Government eyes Rw1b from sluggish gaming industry

The gaming sector has contributed Rwf1.2b in indirect taxes to the economy since its establishment in 2008.
A sports betting winner receives a dummy cheque from New Africa Gaming officials last week. The New Times/J. Mbanda
A sports betting winner receives a dummy cheque from New Africa Gaming officials last week. The New Times/J. Mbanda

The gaming sector has contributed Rwf1.2b in indirect taxes to the economy since its establishment in 2008.

Gaming activities, including casino activities, slot machines and sports betting were initially tax-free, but contributed to revenues indirectly in form of income and corporate taxes.

This fiscal year, the government introduced the gaming tax law through which it expects to collect direct taxes worth Rwf1b from the virgin industry.

As of September last year, gaming activities are charged a specific tax of 13 per cent on the companies and a withholding tax of 15 per cent on all wins by players.

According to Phillip Brizoua, the Rwanda Gaming Corporation CEO, the industry is steadily gaining momentum and will reach the level expected of it once its restructuring phase is complete.

“The industry was not directly taxed until last year, but it does not mean that it was not significant to Rwanda’s economy. We still paid income tax, pay as you earn and benefits to the social security board,” Brizoua told Business Times in an interview.

“It was still a young industry and most of the money made was reinvested to ensure sustainability.

“However, it has come of age and will surely benefit the government and community. There is a law, but we are yet to operationalise it.”

The gaming corporation oversees the industry, monitors activities at Kigali Casino, as well as the hundreds of slot machines and sports betting centres in Kigali City.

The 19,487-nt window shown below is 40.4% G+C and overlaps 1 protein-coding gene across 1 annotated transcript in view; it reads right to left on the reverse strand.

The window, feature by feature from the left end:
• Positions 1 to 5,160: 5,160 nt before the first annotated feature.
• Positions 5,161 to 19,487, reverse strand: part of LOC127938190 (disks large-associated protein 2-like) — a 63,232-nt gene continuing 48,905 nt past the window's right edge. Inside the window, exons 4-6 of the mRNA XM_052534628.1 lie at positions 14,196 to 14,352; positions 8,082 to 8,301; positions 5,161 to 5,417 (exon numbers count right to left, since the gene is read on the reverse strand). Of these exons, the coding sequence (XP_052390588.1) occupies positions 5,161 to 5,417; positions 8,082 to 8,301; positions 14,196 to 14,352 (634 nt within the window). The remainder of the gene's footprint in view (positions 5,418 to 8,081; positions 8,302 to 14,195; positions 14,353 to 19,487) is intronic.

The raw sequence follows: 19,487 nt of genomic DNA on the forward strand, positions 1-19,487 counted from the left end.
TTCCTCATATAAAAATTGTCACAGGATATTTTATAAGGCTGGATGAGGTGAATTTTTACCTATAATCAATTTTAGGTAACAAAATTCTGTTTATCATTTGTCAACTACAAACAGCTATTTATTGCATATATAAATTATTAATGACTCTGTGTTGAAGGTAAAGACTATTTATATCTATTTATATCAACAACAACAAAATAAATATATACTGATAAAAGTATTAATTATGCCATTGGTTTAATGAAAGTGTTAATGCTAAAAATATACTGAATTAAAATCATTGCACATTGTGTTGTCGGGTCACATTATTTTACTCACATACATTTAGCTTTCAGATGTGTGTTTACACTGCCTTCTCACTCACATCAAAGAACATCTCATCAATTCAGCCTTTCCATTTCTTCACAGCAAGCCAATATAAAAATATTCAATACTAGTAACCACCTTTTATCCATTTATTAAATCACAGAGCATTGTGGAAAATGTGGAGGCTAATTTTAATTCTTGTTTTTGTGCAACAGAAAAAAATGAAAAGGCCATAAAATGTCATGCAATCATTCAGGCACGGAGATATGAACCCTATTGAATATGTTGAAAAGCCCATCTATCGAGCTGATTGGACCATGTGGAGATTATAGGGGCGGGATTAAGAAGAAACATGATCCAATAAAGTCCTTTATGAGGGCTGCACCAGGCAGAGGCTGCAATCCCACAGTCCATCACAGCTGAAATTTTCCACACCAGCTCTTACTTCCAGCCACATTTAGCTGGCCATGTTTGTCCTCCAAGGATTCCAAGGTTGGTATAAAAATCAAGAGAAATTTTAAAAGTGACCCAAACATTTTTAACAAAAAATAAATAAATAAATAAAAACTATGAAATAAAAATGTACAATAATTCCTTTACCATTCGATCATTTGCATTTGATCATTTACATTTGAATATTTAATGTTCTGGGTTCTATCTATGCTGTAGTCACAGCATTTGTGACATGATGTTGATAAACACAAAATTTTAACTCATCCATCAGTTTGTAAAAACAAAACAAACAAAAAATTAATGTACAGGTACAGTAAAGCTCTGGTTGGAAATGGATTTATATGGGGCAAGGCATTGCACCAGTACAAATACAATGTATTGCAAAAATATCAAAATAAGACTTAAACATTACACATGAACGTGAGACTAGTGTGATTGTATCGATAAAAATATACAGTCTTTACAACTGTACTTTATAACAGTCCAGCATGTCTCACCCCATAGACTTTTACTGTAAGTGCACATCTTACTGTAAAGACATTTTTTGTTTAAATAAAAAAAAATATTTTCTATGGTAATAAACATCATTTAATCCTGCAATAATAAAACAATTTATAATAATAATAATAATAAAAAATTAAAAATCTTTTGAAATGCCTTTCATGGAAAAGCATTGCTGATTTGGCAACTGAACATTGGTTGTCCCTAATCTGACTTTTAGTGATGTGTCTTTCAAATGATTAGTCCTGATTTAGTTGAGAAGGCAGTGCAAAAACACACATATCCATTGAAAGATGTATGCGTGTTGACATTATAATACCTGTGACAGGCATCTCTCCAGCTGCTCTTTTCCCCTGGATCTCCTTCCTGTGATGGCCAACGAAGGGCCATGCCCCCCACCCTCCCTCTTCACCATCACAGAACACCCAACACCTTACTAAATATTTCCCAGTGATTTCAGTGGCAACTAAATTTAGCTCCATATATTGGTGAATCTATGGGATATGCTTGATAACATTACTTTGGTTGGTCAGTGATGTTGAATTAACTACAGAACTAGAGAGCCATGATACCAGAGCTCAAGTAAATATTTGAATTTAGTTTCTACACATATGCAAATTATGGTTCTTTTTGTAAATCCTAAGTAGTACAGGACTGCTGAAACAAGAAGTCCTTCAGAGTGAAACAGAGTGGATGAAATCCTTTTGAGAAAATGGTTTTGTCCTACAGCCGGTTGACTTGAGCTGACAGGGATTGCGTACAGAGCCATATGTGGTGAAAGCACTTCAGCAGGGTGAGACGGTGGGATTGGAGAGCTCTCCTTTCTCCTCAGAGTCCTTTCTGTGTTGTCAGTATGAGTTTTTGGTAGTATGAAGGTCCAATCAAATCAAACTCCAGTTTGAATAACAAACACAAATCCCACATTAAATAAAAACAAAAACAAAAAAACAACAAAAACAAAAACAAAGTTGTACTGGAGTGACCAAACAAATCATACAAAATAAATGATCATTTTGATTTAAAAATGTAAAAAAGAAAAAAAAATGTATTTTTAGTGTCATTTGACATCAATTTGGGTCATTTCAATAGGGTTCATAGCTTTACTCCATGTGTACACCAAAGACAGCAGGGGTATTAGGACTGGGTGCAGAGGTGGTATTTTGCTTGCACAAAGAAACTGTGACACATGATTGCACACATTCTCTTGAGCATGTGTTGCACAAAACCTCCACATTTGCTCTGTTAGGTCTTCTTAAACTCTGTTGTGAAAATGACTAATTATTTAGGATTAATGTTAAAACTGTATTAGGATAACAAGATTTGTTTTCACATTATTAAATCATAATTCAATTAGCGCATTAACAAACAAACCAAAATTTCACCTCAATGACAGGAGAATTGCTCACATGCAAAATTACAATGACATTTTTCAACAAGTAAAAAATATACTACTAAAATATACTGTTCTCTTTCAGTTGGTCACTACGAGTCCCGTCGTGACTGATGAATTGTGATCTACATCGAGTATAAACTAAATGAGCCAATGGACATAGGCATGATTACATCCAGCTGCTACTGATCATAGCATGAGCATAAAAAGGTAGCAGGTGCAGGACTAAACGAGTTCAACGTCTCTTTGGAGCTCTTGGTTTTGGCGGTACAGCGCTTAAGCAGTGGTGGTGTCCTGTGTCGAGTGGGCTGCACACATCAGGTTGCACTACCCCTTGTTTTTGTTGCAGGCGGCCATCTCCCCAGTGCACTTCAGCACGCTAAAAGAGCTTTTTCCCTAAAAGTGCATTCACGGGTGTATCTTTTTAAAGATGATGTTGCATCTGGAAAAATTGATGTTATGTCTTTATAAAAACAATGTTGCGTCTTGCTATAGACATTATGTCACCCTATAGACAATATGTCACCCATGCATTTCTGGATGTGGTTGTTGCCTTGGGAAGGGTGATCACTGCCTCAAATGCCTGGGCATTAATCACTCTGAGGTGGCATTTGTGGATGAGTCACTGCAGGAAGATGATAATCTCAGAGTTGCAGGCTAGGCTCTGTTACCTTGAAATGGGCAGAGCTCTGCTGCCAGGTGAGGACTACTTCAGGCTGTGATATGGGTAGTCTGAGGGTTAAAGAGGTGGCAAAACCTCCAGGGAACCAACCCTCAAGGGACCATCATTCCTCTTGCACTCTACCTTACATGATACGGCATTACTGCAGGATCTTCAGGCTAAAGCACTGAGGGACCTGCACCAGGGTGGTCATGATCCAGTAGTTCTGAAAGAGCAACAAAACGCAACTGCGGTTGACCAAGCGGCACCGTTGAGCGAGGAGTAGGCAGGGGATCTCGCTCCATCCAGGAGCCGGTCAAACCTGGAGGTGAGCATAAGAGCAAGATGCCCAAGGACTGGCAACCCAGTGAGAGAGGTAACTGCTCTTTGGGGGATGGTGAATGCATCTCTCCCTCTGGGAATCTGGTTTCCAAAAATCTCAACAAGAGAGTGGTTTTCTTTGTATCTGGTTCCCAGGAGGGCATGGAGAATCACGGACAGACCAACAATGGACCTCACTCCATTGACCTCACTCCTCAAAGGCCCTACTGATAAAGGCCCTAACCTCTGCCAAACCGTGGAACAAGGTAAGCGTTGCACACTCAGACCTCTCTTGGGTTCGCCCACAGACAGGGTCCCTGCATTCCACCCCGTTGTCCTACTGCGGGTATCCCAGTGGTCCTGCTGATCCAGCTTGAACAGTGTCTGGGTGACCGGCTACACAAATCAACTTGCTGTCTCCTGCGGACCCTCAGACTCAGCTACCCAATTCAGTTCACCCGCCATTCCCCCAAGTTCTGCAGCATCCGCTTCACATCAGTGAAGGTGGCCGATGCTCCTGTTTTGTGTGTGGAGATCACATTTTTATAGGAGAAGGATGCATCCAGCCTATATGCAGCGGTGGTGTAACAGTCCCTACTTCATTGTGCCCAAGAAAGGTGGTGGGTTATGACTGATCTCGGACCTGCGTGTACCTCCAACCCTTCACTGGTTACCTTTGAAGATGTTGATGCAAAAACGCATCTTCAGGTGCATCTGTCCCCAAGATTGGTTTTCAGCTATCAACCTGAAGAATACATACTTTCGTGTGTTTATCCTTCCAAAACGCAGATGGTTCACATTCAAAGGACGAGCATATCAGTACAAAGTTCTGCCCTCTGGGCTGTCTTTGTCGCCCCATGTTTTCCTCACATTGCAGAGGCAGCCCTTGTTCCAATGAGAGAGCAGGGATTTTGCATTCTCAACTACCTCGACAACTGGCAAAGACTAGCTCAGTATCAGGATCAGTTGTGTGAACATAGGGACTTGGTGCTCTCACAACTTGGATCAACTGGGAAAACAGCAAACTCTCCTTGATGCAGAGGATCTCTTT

“The industry is sensitive and, if not well monitored and regulated, it could be a channel for illegal activities like money laundering or match-fixing,” Brizoua warned.

“We must know the new entrants and get a profile of all the investors to improve transparency in the industry. Gaming is good for the economy, thanks to the taxes and jobs in the sector,” Brizoua noted.

“If we get bad elements who don’t care about the age or status of the players or those that do not adhere to taxation rules, then the industry will not serve its purpose.”

The industry currently employs 450 people, but targets to create extra 1,500 by 2015 jobs by expanding gaming activities from Kigali to other provinces. The gaming corporation also targets to generate Rwf19b in taxes over the same period.

The Rwanda Revenue Authority requires a gaming taxpayer to declare the tax on gaming activities, according to the form and procedure specified by the Commissioner General, and pay the tax in a period not exceeding 15 days following the end of each month.

 

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